What started out as a fun project using Microsoft’s Kinect technology for University of Waterloo graduate Jamie Tremaine has recently undergone a successful test run in a hands-free operating room environment at Sunnybrook Hospital in Toronto.
 
Initially wanting no more than to control his TV computer with hand gestures while seated comfortably on his couch, 29-year-old Tremaine, who studied mechatronics, used the Kinect 3D depth sensor to build a technology along with two others, Matt Strickland and Greg Brigley, for surgeons to view and manipulate medical files such as MRIs, CT scans and X-rays.

 
“This allows them to just make it a continuous part of surgery,” said Tremaine. “So they don’t have to memorize as much and they can just reference on the fly.”

Strickland, a medical resident at The University Health Network and also a University of Waterloo graduate, spawned the idea last year in Tremaine for broader applicability of the technology in health care.

 

“Being a resident, he was seeing the same problem everyday,” recalls Tremaine. “He was the guy they were asking, “One frame more. One frame back. Twenty frames more. One frame back.”

Traditionally, operating room challenges have been the amount of time spent consulting and memorizing images and charts and then re-scrubbing back into surgery. “This allows them to just make it a continuous part of surgery. So they don’t have to memorize as much and they can just reference on the fly,” said Tremaine.

Moreover, the less time a patient is kept anesthetized means lesser risk to the patient and greater money savings for the hospital.

Having only conceived the idea last fall, the gestures have, not surprisingly, undergone some evolution as part of a relationship with Sunnybrook Hospital that Tremaine describes as “synergistic.” The test run took place in early March during six surgeries across three days. The gestures were, in some cases, performed too low by the surgeon and risked hitting the patient. Others were too close to the surgeon’s body and risked contamination.

But as with the gestures, the hardware atop which Tremaine’s technology sits is also undergoing change and will eventually be commoditized. Acer Inc., for instance, plans to make available a lower-priced version of Kinect this summer.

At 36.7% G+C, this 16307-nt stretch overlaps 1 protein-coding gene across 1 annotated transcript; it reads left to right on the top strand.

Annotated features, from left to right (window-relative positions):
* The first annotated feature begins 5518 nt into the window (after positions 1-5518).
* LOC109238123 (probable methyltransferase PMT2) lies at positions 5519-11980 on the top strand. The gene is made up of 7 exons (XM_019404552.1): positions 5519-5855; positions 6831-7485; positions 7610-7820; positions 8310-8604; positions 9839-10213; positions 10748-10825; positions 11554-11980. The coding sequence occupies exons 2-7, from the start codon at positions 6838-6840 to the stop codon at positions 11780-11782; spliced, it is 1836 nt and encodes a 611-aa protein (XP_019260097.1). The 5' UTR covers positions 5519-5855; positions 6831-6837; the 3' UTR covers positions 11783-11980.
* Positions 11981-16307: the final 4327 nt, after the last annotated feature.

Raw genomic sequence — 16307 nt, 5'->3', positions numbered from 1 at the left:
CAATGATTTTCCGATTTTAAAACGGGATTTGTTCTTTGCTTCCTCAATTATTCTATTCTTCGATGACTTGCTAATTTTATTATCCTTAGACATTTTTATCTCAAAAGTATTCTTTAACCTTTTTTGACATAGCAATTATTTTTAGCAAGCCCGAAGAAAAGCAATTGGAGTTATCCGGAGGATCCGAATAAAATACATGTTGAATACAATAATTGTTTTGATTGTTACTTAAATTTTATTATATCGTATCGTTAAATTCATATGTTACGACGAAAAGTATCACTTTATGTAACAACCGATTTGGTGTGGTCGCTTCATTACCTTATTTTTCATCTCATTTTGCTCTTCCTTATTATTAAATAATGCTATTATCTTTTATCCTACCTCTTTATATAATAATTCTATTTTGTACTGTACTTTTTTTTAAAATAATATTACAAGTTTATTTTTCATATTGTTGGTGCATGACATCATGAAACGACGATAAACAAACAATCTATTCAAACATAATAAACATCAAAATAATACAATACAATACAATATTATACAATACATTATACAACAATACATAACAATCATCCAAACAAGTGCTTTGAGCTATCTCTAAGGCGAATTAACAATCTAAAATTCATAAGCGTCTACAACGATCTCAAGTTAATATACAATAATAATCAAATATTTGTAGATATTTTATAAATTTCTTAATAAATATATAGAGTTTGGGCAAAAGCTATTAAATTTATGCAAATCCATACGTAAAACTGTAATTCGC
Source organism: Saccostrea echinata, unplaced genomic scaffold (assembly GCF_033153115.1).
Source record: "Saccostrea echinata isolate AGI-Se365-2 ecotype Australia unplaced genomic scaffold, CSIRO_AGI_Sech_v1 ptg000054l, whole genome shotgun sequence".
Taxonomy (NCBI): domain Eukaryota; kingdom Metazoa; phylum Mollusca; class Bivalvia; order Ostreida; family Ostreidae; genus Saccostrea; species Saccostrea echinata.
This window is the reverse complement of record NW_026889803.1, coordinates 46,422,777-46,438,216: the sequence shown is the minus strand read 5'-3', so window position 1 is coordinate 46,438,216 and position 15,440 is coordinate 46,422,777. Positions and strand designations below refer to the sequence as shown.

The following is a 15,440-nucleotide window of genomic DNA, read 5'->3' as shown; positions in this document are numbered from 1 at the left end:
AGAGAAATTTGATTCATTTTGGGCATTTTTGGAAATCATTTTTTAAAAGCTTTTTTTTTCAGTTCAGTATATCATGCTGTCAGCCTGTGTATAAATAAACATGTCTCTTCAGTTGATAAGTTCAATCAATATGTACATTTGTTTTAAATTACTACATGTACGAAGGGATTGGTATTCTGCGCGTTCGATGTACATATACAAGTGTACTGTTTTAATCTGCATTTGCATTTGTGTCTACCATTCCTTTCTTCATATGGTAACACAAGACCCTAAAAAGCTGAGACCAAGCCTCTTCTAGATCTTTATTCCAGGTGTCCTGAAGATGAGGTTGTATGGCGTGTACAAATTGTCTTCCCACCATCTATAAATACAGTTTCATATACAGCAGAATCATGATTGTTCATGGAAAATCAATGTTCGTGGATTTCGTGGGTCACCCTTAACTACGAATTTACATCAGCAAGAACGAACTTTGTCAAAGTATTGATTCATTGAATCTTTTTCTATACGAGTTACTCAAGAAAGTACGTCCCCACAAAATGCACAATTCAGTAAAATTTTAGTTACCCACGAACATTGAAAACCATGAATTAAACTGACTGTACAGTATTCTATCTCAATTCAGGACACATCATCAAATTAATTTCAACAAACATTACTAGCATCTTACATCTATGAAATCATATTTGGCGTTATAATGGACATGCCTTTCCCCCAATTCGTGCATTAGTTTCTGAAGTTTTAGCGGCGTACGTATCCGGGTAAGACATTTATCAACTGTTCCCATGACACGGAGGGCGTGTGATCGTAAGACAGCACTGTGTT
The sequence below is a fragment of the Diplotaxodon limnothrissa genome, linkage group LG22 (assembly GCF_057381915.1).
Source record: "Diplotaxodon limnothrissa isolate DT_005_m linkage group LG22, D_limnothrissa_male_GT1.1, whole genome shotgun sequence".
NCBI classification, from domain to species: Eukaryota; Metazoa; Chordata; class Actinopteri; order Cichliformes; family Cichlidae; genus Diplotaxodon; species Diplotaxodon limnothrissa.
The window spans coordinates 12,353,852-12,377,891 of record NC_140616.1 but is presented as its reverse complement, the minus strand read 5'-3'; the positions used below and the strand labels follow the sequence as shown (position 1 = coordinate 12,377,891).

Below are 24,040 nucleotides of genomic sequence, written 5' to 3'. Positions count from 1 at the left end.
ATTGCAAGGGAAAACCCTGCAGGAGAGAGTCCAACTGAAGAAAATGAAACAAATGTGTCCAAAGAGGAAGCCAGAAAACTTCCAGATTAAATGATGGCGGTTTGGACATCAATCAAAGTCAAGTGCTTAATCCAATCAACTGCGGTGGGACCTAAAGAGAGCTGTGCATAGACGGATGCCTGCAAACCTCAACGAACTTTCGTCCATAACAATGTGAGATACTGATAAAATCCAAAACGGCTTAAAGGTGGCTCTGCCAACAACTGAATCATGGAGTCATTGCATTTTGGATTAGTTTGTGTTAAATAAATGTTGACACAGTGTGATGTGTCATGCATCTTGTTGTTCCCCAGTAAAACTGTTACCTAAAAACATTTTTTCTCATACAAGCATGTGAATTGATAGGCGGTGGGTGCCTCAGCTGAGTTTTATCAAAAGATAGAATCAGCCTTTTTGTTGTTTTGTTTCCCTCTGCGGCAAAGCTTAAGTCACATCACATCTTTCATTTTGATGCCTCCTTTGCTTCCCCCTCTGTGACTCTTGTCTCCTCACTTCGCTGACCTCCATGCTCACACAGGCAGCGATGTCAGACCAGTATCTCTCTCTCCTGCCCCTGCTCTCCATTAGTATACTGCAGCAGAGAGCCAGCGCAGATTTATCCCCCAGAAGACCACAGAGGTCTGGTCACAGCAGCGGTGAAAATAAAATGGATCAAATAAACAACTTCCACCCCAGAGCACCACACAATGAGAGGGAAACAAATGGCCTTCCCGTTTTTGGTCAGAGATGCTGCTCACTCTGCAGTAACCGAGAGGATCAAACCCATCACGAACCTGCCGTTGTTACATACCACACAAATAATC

That sort of movement in the industry bodes well for the Parry Sound, Ont., native, who gives it a mere five years before it becomes commonplace to interact with everyday devices using hand gestures. “It’s such a clear problem that is solved so well and so straightforwardly. I look forward to the big picture stuff happening,” said Tremaine. “Like touch devices, gestural interfaces just get natural. It’s not like I have to learn to type on a keyboard. It’s something I was born with.”

When ComputerWorld Canada spoke with Tremaine last week, he was at the National Business and Technology Conference in Toronto, where he had just pitched his technology earlier that day in the final round of the Entrepreneurship Competition. Tremaine and 20 other teams were vying for the $30,000 worth of advisory services from MaRS, an innovation hub in Toronto. Oohlala Mobile won for its global mobile platform upon which students can navigate study and social life.

One of these 20 other teams was headed by Jonathan Ng, a 19-year-old University of Toronto electrical and computer engineering student, who was also at the National Business and Technology Conference. Ng is in the process of co-developing, with fellow students Donnie Yee and Christina Cai, a service to help people nearby share taxis to a common destination, which will take the form of a GPS-enabled mobile app.

“This has been a side project for us,” said Ng, who envisions this will eventually grow into a system with service kiosks located at key locations such as airports for those who have no local wireless service but want to share a cab.

“We see this to be very applicable in high-density commuter locations,” said Ng.

Follow Kathleen Lau on Twitter: @KathleenLau



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